The range of fonts that can be used for web has grown significantly over the last few years, with over 1,000 fonts now available on Typekit and 682 on Google Fonts.

With such a vast number of fonts to search through, there are a number of considerations that can help in identifying the perfect font for your website.

Font sizes

Always test a font at the smallest size it will be used on your website. Whilst you might have great content on your website, it will be useless if it is illegible. Some users also suffer from vision impairment and will appreciate the extra consideration given here.

With this in mind there will be other users who will want to increase the font size so they can digest the content better. It is also important to test your design at larger sizes as well. If your site looks bad when the font size is increased, consider adding more space to your design.

Devices and browsers

Content on your website will be read on a variety of devices including mobile and tablet screens. Make sure that your font and weight is legible on these screens and has definition and clarity across all operating systems.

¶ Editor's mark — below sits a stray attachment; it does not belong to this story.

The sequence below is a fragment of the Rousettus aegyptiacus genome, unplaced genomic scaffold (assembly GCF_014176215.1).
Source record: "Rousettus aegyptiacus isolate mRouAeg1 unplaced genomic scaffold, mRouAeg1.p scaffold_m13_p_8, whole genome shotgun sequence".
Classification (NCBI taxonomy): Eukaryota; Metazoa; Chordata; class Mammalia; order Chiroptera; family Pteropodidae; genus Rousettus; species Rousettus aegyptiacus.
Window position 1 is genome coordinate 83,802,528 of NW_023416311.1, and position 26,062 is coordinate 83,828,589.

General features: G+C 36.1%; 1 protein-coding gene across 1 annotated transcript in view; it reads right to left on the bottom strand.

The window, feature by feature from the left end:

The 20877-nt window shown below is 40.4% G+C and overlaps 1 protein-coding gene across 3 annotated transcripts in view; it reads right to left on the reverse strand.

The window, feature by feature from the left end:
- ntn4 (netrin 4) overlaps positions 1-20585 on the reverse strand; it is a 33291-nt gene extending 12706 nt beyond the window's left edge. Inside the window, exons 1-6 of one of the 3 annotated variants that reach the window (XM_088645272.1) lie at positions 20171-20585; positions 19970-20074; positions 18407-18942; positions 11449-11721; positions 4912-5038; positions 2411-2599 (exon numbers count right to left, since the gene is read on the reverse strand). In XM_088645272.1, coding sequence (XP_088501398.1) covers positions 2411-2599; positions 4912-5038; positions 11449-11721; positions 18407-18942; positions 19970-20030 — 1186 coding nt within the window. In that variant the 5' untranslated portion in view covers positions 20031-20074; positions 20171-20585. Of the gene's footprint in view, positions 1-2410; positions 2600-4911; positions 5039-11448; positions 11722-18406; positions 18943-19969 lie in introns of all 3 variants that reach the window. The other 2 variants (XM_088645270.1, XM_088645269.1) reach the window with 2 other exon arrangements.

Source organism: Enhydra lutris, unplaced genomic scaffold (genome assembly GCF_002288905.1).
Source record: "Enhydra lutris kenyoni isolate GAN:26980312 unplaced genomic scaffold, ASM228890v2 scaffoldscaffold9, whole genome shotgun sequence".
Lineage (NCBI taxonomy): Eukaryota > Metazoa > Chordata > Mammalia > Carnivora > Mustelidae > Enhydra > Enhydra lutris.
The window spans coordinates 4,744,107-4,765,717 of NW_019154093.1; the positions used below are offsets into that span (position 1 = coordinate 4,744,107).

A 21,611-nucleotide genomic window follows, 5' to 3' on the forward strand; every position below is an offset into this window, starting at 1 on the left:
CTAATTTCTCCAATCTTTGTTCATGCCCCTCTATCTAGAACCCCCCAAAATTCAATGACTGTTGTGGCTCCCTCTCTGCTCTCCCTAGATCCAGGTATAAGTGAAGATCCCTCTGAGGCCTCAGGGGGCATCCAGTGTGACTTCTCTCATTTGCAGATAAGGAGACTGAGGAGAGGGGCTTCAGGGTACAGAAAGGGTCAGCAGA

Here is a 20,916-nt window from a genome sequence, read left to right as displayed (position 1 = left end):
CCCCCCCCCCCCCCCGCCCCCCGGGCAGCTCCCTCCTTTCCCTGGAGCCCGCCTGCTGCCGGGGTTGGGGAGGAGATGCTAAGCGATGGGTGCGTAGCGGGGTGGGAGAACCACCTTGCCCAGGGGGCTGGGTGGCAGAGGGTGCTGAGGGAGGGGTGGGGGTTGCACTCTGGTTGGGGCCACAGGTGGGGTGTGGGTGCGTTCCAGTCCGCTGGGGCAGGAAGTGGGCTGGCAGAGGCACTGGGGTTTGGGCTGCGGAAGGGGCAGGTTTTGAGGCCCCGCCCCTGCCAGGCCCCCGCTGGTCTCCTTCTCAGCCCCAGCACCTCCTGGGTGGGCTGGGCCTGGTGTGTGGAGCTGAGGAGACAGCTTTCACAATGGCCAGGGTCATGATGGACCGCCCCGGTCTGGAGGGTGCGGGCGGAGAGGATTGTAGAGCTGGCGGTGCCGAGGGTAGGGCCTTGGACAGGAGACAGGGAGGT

Another thing to check is that the font renders well across all browsers (IE, Firefox, Chrome, Safari). Sometimes a font will look great in one browser but won’t in another.

Tone of your content

All fonts give a different emotional response. Some might be serious, some playful or informative. Always test your font with some sample content so that you can see whether the font compliments the tone of voice.

Pairing fonts

While it’s great to design with a range of fonts it’s important not to have too many. To reduce confusion and to present consistency across your design it’s important to limit the number of fonts used to around two or three.

There are generally four type of font style to choose from

• Serif
• Sans-serif
• Script
• Decorative

Pairing fonts of different styles tends to work well, for instance a serif heading and sans-serif body text. Carefully selecting a pair of fonts that are dynamic can also help set the emotional tone for the website’s design. Contrasting fonts from the same family can also pair well.

Larger heading text with smaller body text gives good contrast and reinforces their level of importance.

Test pairings

There are some great resources to quickly visualise potential font pairings.

FontPair
Typeconnection
Just My Type

Always experiment with fonts and font pairs before committing to your design.

Here are some great resources to help choose fonts for your website:

http://fontpair.co/
www.typewolf.com
www.typeinspire.com
www.awwwards.com/websites/typography/
www.creativebloq.com/web-design/choose-web-fonts-1233034

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